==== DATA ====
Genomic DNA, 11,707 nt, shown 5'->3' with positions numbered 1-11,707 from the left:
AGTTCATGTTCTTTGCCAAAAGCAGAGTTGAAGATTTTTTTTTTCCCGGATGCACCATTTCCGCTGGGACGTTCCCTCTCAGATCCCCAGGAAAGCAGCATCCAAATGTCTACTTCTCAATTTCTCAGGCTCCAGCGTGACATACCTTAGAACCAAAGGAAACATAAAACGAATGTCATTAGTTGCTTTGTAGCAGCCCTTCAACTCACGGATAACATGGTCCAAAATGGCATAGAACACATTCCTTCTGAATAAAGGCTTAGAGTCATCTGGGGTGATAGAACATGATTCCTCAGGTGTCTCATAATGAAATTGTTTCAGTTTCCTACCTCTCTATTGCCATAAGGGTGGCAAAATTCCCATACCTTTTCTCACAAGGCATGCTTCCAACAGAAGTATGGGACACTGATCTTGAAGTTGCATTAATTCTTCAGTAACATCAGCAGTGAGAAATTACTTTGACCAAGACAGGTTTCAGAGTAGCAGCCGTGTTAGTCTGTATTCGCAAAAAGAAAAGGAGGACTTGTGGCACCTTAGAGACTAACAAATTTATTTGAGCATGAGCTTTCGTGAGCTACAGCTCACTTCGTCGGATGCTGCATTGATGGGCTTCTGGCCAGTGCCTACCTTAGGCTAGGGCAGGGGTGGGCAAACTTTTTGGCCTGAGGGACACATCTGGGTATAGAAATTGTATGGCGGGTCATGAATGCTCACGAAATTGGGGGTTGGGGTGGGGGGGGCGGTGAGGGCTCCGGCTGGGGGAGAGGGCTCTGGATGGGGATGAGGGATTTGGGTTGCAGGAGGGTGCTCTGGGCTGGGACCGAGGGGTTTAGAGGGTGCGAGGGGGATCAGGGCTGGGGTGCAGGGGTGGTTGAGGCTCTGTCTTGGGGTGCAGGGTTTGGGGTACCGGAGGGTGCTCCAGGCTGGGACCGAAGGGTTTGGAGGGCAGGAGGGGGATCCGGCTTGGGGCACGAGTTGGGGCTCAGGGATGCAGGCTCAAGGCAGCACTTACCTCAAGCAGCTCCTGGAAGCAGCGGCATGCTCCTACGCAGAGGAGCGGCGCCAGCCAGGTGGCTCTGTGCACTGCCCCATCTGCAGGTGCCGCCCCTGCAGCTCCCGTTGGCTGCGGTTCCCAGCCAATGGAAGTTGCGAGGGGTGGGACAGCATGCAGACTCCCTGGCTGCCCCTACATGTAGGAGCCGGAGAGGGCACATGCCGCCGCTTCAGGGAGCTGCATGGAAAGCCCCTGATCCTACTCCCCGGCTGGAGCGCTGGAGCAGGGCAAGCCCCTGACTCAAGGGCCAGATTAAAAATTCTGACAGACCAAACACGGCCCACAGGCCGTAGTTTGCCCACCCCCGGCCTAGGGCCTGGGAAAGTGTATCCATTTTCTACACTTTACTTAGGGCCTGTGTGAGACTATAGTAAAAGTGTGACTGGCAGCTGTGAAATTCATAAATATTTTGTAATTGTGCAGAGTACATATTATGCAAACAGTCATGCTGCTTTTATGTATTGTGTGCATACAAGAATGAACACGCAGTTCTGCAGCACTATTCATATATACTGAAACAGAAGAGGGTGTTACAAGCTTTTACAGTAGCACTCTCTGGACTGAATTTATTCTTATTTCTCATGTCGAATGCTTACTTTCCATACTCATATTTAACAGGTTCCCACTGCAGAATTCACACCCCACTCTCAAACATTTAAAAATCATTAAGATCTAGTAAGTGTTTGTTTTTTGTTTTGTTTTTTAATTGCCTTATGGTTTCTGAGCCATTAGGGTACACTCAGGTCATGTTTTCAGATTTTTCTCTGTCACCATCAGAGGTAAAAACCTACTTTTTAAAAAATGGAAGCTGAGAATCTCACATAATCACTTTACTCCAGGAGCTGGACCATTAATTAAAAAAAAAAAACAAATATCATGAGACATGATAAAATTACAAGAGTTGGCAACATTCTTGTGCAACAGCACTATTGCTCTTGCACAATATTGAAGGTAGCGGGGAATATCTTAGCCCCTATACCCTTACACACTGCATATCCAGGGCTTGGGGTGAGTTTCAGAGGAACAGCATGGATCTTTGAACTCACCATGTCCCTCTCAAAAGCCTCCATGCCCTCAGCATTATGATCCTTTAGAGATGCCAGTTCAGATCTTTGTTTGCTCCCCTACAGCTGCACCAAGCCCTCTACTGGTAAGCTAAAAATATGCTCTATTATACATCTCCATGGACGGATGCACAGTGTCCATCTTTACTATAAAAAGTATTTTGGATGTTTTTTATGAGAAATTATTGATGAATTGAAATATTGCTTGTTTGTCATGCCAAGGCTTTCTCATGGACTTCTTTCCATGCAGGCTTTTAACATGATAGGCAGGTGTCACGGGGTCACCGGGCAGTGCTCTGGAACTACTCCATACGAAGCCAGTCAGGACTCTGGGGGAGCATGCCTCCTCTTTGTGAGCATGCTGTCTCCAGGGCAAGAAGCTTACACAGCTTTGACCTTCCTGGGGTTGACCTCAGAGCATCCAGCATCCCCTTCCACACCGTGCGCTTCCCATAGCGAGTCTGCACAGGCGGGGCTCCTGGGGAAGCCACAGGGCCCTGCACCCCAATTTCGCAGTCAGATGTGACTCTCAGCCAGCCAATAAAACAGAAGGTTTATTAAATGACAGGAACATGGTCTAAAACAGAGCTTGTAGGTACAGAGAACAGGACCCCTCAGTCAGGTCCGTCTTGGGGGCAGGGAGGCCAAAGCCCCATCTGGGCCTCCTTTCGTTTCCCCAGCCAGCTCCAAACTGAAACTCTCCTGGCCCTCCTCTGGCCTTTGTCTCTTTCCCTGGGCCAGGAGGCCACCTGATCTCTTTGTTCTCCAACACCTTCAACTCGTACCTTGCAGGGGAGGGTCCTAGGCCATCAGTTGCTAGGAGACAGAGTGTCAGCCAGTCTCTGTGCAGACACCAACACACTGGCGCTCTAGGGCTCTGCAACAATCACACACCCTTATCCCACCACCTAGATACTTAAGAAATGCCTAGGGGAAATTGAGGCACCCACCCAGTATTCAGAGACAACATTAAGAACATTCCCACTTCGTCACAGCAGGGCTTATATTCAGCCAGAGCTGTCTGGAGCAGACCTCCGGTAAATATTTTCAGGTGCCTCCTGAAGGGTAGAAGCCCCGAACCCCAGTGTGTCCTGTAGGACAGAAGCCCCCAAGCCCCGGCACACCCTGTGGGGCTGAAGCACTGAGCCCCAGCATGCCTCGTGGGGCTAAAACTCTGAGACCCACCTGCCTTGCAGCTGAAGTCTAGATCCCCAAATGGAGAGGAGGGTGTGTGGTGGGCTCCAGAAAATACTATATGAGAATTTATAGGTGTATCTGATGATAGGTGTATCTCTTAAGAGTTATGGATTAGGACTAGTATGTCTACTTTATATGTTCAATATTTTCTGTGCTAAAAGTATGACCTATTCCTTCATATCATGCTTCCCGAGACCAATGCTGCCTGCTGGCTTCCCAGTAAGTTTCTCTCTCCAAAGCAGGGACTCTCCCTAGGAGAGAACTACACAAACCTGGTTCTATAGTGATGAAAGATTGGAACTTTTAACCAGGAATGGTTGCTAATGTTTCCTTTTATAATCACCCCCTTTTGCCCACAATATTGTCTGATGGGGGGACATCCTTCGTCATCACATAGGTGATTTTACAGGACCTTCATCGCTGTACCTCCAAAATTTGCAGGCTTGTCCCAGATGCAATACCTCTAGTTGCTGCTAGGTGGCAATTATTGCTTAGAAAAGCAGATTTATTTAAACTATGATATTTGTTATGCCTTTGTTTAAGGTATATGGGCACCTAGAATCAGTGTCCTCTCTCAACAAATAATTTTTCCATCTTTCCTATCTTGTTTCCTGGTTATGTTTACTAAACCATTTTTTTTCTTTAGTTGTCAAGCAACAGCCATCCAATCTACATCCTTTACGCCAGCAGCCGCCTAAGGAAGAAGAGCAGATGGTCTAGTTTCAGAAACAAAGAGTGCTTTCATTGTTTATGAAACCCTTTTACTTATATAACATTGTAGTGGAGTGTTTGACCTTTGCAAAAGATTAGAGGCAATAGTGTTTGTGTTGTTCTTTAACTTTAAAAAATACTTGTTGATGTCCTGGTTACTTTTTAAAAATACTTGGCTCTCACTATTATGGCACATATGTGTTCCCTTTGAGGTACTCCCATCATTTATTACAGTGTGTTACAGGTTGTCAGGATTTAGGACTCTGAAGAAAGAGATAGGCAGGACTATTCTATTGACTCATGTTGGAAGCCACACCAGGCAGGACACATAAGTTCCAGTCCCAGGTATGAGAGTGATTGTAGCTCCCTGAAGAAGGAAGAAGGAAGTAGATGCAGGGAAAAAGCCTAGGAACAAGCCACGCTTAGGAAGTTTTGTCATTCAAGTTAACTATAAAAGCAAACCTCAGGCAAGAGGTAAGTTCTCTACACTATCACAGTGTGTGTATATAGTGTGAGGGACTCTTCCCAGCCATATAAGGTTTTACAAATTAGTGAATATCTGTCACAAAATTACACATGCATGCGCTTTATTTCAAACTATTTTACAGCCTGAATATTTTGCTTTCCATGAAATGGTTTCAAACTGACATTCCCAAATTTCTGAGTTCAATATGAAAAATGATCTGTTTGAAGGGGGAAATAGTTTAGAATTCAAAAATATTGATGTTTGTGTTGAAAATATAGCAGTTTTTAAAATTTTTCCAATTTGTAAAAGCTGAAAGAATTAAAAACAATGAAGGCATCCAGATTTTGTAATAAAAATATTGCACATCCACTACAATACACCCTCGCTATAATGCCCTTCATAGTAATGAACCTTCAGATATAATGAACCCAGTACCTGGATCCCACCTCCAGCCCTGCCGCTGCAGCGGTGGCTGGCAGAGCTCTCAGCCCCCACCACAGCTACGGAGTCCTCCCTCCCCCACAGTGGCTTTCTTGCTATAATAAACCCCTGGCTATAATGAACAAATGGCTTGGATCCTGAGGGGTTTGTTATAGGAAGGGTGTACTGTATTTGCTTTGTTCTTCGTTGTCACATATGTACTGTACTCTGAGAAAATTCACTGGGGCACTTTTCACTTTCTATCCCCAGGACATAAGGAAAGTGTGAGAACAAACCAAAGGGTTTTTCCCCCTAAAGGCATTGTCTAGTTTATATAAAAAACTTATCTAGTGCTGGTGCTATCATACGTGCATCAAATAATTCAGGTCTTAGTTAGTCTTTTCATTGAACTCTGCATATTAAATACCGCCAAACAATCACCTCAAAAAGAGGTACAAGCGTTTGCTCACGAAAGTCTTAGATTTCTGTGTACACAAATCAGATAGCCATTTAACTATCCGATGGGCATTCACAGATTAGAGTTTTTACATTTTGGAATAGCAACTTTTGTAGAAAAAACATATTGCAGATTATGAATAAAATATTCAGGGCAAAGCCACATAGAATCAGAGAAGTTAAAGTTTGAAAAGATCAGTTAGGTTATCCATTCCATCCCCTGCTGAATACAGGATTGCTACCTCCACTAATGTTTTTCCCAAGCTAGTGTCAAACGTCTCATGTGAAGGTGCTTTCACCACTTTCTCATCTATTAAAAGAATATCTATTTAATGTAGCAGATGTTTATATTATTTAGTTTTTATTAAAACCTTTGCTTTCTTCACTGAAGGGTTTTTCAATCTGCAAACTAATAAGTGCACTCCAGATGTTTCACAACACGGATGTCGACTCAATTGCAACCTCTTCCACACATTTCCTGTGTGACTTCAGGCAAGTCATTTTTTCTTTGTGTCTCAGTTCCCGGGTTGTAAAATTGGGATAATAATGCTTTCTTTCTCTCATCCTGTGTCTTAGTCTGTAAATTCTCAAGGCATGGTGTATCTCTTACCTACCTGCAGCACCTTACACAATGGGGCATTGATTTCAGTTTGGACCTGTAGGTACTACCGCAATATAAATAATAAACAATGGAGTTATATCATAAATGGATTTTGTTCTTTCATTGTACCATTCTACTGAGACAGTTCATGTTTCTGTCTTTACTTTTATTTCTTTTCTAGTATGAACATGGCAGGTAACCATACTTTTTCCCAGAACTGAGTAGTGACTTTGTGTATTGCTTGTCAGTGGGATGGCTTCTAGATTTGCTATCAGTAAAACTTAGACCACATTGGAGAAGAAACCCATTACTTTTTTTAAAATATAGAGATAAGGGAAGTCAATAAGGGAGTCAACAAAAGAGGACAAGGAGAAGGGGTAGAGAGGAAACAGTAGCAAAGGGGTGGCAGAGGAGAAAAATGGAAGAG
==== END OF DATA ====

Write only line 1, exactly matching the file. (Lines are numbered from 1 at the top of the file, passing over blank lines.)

Genomic DNA, 11,707 nt, shown 5'->3' with positions numbered 1-11,707 from the left: